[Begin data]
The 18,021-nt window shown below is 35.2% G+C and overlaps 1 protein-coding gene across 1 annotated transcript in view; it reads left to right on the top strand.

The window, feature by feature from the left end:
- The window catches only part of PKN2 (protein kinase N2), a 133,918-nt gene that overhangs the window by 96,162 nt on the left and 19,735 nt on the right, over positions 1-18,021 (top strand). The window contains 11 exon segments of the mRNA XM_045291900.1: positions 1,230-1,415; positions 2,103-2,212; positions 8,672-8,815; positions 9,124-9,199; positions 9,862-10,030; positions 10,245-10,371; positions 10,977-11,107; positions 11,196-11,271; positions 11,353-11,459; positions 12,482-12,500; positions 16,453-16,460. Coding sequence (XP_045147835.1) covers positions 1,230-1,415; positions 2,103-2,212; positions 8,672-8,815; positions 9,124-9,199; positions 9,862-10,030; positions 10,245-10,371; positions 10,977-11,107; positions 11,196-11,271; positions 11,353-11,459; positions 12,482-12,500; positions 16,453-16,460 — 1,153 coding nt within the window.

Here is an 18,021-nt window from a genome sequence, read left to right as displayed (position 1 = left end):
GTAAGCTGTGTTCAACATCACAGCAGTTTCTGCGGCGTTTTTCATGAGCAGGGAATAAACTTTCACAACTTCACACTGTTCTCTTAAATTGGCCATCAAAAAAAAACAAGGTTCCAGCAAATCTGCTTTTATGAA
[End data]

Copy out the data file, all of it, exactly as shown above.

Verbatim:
The 18,021-nt window shown below is 35.2% G+C and overlaps 1 protein-coding gene across 1 annotated transcript in view; it reads left to right on the top strand.

The window, feature by feature from the left end:
- The window catches only part of PKN2 (protein kinase N2), a 133,918-nt gene that overhangs the window by 96,162 nt on the left and 19,735 nt on the right, over positions 1-18,021 (top strand). The window contains 11 exon segments of the mRNA XM_045291900.1: positions 1,230-1,415; positions 2,103-2,212; positions 8,672-8,815; positions 9,124-9,199; positions 9,862-10,030; positions 10,245-10,371; positions 10,977-11,107; positions 11,196-11,271; positions 11,353-11,459; positions 12,482-12,500; positions 16,453-16,460. Coding sequence (XP_045147835.1) covers positions 1,230-1,415; positions 2,103-2,212; positions 8,672-8,815; positions 9,124-9,199; positions 9,862-10,030; positions 10,245-10,371; positions 10,977-11,107; positions 11,196-11,271; positions 11,353-11,459; positions 12,482-12,500; positions 16,453-16,460 — 1,153 coding nt within the window.

Here is an 18,021-nt window from a genome sequence, read left to right as displayed (position 1 = left end):
GTAAGCTGTGTTCAACATCACAGCAGTTTCTGCGGCGTTTTTCATGAGCAGGGAATAAACTTTCACAACTTCACACTGTTCTCTTAAATTGGCCATCAAAAAAAAACAAGGTTCCAGCAAATCTGCTTTTATGAA